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Director General Grossi Visits Peru to Sign Agreements on Atoms4Food, Mining and Lithium


Rafael Mariano Grossi signed an Atoms4Food agreement with Javier González-Olaechea, Peru’s Foreign Minister, building on the IAEA’s efforts to enhance agricultural practices in Peru.

The Director General of the IAEA Rafael Mariano Grossi has been in Peru for high level meetings to enhance support for the country through the peaceful uses of nuclear technology in food security, health and the environment. During the visit, Peru’s Foreign Minister Javier González-Olaechea signed a Memorandum of Understanding (MoU) with Mr Grossi to increase food security under the IAEA’s Atoms4Food programme.

Fisheries and mining are Peru’s main economic activities and the IAEA plans to step up its support to help Peru benefit even more from nuclear techniques to boost sustainability and development. During his visit, Mr Grossi reiterated the IAEA's support to Peru in tackling microplastic pollution in its coastal waters under the IAEA’s NUTEC Plastics initiative, and signed a declaration with the Minister of Energy and Mines, Mr Rómulo Mucho Mamani, to protect the environment through more sustainable mining and lithium exploration.

Mr Grossi was awarded an Order of Merit for Distinguished Service by Peru’s government, and said it was an “honour” to receive this decoration.

“As the first Latin American Director General of the IAEA, this honour highlights Peru’s commitment to peace, multilateralism and atoms for development,” he said.


Peru’s MoU under Atoms4Food is aimed at increasing food security through climate smart agricultural practices. Peru has already enhanced its sugarcane production using nuclear and isotopic techniques. When the devastating banana disease Banana Fusarium Wilt began to spread to farms in Peru in 2021, the IAEA provided emergency assistance to the country’s Andean community, in partnership with the UN Food and Agriculture Organization (FAO).

Peru has benefited from IAEA assistance through its technical cooperation programme in adopting the Sterile Insect Technique (SIT). As a result, it has established areas free of the Mediterranean fruit fly export in the south of the country and can export mangos without quarantine restrictions. 

Peru is a major fishing nation, and Mr Grossi also visited Peru’s Instituto del Mar del Perú (IMARPE) which has been supported by the IAEA’s Marine Environment Laboratories in the aftermath of the Ventanilla oil spill in 2022 and in efforts to tackle microplastic pollution.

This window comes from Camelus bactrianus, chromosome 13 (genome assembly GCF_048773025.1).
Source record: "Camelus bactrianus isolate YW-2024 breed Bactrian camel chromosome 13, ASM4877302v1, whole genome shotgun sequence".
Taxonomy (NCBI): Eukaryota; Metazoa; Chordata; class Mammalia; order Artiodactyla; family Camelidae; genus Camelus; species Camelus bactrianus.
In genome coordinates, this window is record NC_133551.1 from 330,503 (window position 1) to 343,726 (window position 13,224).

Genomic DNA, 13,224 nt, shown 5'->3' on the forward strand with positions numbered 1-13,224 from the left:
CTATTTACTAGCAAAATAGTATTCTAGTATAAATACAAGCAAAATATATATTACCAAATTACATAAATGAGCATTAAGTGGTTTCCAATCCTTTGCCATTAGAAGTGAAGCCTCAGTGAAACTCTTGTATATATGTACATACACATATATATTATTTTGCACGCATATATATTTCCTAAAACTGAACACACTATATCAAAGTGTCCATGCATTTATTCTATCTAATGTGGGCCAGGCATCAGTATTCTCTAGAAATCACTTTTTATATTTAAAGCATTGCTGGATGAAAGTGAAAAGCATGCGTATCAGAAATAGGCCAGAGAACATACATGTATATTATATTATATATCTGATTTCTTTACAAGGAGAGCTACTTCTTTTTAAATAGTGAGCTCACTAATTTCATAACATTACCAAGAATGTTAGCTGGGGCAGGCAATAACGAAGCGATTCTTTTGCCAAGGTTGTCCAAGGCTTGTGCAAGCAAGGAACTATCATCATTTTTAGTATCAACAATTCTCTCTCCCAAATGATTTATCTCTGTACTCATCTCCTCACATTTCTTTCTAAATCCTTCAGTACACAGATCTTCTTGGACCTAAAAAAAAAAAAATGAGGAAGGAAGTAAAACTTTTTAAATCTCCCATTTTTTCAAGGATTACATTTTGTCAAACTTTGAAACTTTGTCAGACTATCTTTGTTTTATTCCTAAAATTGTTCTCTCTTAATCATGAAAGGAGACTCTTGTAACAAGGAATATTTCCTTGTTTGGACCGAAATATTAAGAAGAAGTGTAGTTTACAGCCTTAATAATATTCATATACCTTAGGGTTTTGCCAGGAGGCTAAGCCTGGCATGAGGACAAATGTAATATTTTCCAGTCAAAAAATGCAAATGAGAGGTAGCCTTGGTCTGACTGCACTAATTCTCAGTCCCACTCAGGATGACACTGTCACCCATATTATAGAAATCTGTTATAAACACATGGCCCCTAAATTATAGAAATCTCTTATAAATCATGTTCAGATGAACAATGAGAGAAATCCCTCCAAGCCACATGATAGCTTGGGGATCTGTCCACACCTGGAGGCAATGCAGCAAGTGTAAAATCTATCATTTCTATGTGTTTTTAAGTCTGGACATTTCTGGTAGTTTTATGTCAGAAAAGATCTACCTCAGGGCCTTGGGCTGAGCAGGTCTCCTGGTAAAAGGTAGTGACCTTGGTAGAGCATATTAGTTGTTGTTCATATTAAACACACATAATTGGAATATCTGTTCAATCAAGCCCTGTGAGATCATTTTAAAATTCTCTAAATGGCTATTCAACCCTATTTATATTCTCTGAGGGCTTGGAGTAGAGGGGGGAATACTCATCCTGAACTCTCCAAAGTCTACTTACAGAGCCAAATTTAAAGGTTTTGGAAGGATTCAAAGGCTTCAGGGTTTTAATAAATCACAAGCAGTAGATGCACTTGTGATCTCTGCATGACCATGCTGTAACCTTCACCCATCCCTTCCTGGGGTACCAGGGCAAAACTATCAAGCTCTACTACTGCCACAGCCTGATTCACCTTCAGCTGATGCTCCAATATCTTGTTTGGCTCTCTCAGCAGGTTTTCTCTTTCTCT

“Collaboration with the IAEA’s NUTEC Plastics initiative is key for sustainable marine ecosystems, addressing microplastics pollution and more, including emergency assistance after the 2022 Ventanilla oil spill,” Mr Grossi said.

Following the Ventanilla oil spill, the IAEA sent experts and sophisticated monitoring equipment to help limit the environmental damage. 

IAEA support will help IMARPE strengthen national and regional capacities to use isotopic and nuclear techniques for the sustainable management of coastal marine systems. Areas of focus will include ocean acidification; excessive plant and algae growth due to concentrations of nutrients known as eutrophication; and early warning systems for harmful algal blooms and microplastic pollution.

The IAEA is also hoping to help Peru protect the environment by enabling it to carry out mining and lithium exploration sustainably.  Mr Grossi signed a Joint Declaration on cooperation in the area of Nuclear Technology Applications in the Sustainable Mining Industry and Lithium with the Minister of Energy and Mines, Rómulo Mucho Mamani.

“Peru’s mining sector stands to benefit greatly from nuclear techniques, boosting sustainability and development,” he said.

Child Health

In addition to the IAEA’s work supporting agriculture, mining and fisheries in Peru, Mr Grossi also visited San Borja National Institute for Child Health where Peru’s first tissue bank was established in 1996 with IAEA support. The tissue bank enables scientists to treat burns patients by using radiation technology to grow new skin or by creating skin grafts, improving recovery times and quality of life for patients.

Mr Grossi gives a high five to a patient at San Borja National Institute for Child Health.

Rays of Hope

An imPACT Review coordinated by the IAEA in April found that Peru was making good progress in all areas of cancer control. Visiting Peru's Instituto Nacional de Enfermedades Neoplásicas (INEN), Mr Grossi said that Peru would receive more equipment as part of the IAEA’s flagship Rays of Hope: Cancer Care for All initiative. Rays of Hope aims to close the global gap in cancer care by expanding access to treatments such as radiotherapy where the need is greatest. Mr Grossi also explored how the IAEA could support the expansion of radiotherapy and diagnostics in the country to decentralized regions with Peru’s Ministry of Health.

At a visit to Peru’s Centro Nuclear Óscar Miró Quesada de la Guerra (RACSO) Mr Grossi praised nuclear research taking place of the Peruvian Institute of Nuclear Energy (IPEN). RASCO is home to the research reactor RP-10 and a Radioactive Waste Management Plant (RWMP) at the RACSO Nuclear Center serves as the centralized facility for storing radioactive waste in Peru.  Peru is currently leading the Regional Network of Research Reactors and Related Institutions in Latin America and the Caribbean (RIALC) and hosted the RIALC network meeting in August 2023.

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